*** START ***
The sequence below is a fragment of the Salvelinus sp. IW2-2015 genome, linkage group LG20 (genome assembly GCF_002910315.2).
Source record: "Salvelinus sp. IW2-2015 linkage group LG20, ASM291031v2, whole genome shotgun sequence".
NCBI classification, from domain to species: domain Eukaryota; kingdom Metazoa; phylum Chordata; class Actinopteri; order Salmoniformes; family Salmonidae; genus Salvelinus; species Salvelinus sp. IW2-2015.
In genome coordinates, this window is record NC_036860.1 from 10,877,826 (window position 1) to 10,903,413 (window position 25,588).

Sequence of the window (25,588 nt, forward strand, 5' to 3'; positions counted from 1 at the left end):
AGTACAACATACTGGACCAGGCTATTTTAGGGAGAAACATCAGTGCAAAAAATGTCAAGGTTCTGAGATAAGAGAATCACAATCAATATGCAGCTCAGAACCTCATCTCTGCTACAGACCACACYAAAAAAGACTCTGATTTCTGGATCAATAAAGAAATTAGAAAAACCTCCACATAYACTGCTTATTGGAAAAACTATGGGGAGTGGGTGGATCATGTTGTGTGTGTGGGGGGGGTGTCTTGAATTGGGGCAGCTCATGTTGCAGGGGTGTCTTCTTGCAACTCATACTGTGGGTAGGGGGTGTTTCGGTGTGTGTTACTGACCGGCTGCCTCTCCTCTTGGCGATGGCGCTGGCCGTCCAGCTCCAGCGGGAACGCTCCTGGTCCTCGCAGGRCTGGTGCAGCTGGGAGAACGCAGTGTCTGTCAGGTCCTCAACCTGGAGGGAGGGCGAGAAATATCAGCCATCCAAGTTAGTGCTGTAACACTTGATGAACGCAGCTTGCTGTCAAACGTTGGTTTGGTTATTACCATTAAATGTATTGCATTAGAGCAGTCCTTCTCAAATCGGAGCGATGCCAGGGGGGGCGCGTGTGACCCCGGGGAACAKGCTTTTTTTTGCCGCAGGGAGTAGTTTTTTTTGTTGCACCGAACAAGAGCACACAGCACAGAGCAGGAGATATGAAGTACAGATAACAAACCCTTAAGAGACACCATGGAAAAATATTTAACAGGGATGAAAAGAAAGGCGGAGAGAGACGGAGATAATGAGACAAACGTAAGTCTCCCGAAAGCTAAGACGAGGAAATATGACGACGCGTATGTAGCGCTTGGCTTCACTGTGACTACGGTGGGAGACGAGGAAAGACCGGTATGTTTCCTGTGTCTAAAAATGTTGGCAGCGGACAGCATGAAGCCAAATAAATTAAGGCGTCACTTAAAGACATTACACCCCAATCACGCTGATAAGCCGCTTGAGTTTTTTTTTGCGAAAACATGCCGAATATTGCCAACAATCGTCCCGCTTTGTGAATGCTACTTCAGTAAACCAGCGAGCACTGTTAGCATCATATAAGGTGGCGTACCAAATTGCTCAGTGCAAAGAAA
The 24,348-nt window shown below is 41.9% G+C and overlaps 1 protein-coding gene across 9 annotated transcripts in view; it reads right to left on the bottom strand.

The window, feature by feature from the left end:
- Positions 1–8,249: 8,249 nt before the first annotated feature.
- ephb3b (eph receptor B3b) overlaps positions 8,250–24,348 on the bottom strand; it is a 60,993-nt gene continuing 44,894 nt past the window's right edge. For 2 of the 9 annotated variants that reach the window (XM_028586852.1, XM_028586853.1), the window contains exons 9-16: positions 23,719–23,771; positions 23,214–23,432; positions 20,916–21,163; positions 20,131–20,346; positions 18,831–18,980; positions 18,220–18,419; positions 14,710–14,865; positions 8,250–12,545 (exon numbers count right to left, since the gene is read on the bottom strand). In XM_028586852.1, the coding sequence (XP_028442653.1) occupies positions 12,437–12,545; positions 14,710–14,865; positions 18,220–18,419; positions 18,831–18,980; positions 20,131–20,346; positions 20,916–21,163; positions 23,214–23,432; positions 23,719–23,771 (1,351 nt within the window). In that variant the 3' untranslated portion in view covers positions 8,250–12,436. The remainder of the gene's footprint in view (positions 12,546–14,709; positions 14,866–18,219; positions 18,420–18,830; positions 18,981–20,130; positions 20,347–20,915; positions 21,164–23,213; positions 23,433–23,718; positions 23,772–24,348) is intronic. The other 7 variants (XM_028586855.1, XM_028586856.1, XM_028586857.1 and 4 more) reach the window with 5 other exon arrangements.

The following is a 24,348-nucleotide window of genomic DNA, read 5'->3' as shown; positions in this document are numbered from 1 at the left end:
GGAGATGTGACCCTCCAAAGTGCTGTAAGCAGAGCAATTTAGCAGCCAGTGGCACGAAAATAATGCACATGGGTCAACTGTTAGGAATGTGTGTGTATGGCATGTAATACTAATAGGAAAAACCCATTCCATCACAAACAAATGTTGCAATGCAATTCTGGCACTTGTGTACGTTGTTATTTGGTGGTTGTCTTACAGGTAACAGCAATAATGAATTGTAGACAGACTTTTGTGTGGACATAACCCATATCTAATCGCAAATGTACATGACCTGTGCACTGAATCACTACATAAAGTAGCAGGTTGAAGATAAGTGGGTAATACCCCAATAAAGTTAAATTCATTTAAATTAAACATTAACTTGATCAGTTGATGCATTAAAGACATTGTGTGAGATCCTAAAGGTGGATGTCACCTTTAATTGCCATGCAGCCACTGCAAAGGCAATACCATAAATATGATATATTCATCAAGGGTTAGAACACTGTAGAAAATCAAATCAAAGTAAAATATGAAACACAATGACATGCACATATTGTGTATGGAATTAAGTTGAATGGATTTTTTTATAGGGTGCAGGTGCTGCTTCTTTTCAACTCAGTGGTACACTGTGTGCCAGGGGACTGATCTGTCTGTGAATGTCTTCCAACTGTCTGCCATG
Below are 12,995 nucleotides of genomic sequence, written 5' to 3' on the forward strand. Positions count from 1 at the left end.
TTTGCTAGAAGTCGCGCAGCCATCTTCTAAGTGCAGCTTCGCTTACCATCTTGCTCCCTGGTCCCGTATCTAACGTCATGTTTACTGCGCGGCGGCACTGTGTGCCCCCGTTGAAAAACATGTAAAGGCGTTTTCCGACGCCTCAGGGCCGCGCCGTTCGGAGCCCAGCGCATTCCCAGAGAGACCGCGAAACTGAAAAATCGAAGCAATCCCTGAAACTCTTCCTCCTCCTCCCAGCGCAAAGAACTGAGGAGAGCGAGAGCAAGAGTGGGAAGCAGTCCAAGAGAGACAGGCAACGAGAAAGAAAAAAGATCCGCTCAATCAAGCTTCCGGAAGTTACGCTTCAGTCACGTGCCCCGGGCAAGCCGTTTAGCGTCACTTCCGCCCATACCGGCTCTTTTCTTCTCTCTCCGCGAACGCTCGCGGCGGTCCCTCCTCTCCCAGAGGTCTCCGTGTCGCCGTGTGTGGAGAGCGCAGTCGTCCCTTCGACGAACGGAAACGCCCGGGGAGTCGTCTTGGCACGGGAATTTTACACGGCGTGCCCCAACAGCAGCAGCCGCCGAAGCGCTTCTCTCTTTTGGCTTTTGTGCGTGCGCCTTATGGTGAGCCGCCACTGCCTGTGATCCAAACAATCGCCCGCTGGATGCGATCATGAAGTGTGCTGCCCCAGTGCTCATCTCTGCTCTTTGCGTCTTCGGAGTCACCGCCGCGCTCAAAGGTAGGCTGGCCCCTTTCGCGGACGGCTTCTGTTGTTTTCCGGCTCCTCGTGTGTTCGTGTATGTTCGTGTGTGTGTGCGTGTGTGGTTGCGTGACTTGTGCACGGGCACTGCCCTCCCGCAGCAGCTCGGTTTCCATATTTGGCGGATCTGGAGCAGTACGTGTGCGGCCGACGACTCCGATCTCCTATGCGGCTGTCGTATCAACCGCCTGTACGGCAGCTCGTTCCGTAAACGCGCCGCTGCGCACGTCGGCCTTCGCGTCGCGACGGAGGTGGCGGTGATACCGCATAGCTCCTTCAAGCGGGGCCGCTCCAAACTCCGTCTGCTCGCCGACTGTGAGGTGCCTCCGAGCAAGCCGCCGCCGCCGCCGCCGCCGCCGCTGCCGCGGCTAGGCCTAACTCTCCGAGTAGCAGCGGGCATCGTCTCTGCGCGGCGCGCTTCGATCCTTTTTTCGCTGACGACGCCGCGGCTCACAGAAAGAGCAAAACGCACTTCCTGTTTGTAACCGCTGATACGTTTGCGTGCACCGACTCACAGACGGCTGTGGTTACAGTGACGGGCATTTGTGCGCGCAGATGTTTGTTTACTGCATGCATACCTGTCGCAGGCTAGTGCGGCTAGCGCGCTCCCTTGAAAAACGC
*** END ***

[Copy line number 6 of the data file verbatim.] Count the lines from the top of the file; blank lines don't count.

AGTACAACATACTGGACCAGGCTATTTTAGGGAGAAACATCAGTGCAAAAAATGTCAAGGTTCTGAGATAAGAGAATCACAATCAATATGCAGCTCAGAACCTCATCTCTGCTACAGACCACACYAAAAAAGACTCTGATTTCTGGATCAATAAAGAAATTAGAAAAACCTCCACATAYACTGCTTATTGGAAAAACTATGGGGAGTGGGTGGATCATGTTGTGTGTGTGGGGGGGGTGTCTTGAATTGGGGCAGCTCATGTTGCAGGGGTGTCTTCTTGCAACTCATACTGTGGGTAGGGGGTGTTTCGGTGTGTGTTACTGACCGGCTGCCTCTCCTCTTGGCGATGGCGCTGGCCGTCCAGCTCCAGCGGGAACGCTCCTGGTCCTCGCAGGRCTGGTGCAGCTGGGAGAACGCAGTGTCTGTCAGGTCCTCAACCTGGAGGGAGGGCGAGAAATATCAGCCATCCAAGTTAGTGCTGTAACACTTGATGAACGCAGCTTGCTGTCAAACGTTGGTTTGGTTATTACCATTAAATGTATTGCATTAGAGCAGTCCTTCTCAAATCGGAGCGATGCCAGGGGGGGCGCGTGTGACCCCGGGGAACAKGCTTTTTTTTGCCGCAGGGAGTAGTTTTTTTTGTTGCACCGAACAAGAGCACACAGCACAGAGCAGGAGATATGAAGTACAGATAACAAACCCTTAAGAGACACCATGGAAAAATATTTAACAGGGATGAAAAGAAAGGCGGAGAGAGACGGAGATAATGAGACAAACGTAAGTCTCCCGAAAGCTAAGACGAGGAAATATGACGACGCGTATGTAGCGCTTGGCTTCACTGTGACTACGGTGGGAGACGAGGAAAGACCGGTATGTTTCCTGTGTCTAAAAATGTTGGCAGCGGACAGCATGAAGCCAAATAAATTAAGGCGTCACTTAAAGACATTACACCCCAATCACGCTGATAAGCCGCTTGAGTTTTTTTTTGCGAAAACATGCCGAATATTGCCAACAATCGTCCCGCTTTGTGAATGCTACTTCAGTAAACCAGCGAGCACTGTTAGCATCATATAAGGTGGCGTACCAAATTGCTCAGTGCAAAGAAA